Ore processed

kt

 

3,129

3,172

(1)

 

2,996

4

 

9,370

Head grade

g/t Au

 

1.29

0.99

30

 

1.82

(29)

 

1.20

Gold recovery

%

 

88.7

87.3

2

 

88.3

0

 

88.6

Gold produced - dump leach

oz

 

3,894

3,028

29

 

1,692

130

 

9,077

Total gold production(1)

oz

 

117,720

92,803

27

 

156,533

(25)

 

334,819

Cash cost of production(2,3)

US$'000

 

70,874

64,630

10

 

75,658

(6)

 

206,816

Unit Cash cost of production(2,3)

US$/oz

 

619

714

(13)

 

483

28

 

631

AISC(3)

US$'000

 

92,056

102,211

(10)

 

109,952

(16)

 

301,206

Unit AISC(3)

US$/oz

 

889

1,073

(17)

 

732

21

 

917

Gold sold

oz

 

106,798

97,628

9

 

150,273

(29)

 

335,470

Average realised sales price

US$/oz

 

1,206

1,298

(7)

 

1,283

(6)

 

1,281

                       

(1)       Gold produced is gold poured and does not include gold-in-circuit at period end.

(2)       Cash cost of production exclude royalties, exploration and corporate administration expenditure. Cash costs of production reflect a provision against prepayments to reflect the removal of fuel subsidies which occurred in January 2012 (refer to note 8 of the financial statements for further details).

(3)       Cash cost of production and all-in sustaining costs are non-GAAP financial performance measures with no standard meaning under GAAP. Please see the financial review for details of non-GAAP measures.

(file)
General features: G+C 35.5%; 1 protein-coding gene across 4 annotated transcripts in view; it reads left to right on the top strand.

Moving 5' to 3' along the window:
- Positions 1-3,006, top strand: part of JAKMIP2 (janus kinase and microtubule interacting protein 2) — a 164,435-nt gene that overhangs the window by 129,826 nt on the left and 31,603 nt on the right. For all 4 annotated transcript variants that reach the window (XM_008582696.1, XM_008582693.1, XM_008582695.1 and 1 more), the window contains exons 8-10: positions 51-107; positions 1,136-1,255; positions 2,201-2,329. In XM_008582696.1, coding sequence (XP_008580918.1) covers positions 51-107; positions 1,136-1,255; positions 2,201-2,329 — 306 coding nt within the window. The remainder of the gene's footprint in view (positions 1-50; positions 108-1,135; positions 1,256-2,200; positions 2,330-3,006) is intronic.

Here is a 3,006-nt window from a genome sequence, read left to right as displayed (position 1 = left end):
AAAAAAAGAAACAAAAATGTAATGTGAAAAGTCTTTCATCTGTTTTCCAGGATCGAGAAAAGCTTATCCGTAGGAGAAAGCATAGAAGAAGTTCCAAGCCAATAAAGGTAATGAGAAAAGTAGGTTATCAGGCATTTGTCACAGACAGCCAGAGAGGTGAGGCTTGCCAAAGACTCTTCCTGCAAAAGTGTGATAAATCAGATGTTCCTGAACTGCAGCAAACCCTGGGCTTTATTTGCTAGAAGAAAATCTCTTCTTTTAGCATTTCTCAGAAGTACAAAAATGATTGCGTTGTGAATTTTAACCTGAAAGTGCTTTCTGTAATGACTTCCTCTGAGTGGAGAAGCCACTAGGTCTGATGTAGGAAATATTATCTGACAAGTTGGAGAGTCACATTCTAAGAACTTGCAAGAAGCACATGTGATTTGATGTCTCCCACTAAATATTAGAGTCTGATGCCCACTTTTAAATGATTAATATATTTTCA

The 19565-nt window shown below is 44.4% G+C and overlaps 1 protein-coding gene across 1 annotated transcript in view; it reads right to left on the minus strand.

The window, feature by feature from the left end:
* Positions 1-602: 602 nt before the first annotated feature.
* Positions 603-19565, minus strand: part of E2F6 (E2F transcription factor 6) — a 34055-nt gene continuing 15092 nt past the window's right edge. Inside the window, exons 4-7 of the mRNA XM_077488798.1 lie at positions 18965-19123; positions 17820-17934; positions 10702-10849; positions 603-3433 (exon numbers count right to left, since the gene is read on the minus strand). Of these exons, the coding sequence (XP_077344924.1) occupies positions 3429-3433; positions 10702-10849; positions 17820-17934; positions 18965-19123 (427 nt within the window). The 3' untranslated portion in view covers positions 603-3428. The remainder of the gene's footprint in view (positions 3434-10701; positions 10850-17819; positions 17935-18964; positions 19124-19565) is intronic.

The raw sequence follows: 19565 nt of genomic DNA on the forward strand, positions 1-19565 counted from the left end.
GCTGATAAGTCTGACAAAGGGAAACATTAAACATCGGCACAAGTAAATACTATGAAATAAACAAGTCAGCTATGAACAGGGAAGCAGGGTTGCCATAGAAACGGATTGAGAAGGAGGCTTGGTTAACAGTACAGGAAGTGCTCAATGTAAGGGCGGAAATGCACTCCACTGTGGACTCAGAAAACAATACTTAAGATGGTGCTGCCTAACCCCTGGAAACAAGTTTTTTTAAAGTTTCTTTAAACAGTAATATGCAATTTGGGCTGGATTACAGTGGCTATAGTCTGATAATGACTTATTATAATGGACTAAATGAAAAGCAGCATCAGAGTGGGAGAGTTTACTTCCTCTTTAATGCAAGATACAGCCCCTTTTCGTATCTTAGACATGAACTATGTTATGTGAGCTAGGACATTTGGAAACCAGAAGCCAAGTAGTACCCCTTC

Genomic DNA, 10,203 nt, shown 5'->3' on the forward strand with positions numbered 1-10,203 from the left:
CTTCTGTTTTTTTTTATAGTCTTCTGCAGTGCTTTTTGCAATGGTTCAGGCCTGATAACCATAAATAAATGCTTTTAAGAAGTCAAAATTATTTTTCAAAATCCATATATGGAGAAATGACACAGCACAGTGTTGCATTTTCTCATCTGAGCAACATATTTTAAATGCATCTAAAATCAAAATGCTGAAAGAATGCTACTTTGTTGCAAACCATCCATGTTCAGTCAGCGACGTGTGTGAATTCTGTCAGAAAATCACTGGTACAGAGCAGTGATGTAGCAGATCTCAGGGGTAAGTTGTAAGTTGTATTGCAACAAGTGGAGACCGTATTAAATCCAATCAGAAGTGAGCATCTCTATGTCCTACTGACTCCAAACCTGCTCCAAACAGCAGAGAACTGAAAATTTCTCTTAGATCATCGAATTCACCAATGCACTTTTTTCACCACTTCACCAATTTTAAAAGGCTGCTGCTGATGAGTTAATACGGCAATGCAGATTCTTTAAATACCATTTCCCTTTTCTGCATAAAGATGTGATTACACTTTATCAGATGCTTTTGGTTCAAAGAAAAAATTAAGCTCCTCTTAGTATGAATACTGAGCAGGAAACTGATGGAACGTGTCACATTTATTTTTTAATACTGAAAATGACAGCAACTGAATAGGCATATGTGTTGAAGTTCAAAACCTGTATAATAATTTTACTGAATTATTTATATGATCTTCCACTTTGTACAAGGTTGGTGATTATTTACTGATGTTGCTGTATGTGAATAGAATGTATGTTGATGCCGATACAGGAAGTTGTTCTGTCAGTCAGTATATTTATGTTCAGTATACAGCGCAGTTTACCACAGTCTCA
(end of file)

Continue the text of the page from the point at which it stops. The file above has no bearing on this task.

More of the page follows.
Health and safety

The Group Lost Time Injury Frequency Rate ("LTIFR") for Q3 was 0.13, with one lost-time injury over a total of 1,590,855 man hours worked. The Company remains committed to further improving this health and safety measure towards our zeroharm target with details of the safety initiatives and employee welfare set out in the CSR report, which can be found on our website www.centamin.com.

 

Sukari Gold Mine, Egypt

 

Overview

Sukari had one lost-time injury over 1,441,307 man hours worked in Q3, resulting in an LTIFR of 0.14. The site continues to focus on leading indicators such as hazard reporting and regular routine training.

 

Sukari produced 117,720 ounces in Q3, a 27% increase on the previous quarter, reflecting operational improvements across all sections of the mine. Significant month on month improvements delivered total production for September of 48,511 ounces, more than a 50% increase compared to July production. This was due to mining of the high-grade stopes along the western contact in the Amun zone and some small high-grade stopes in the Ptah sediments.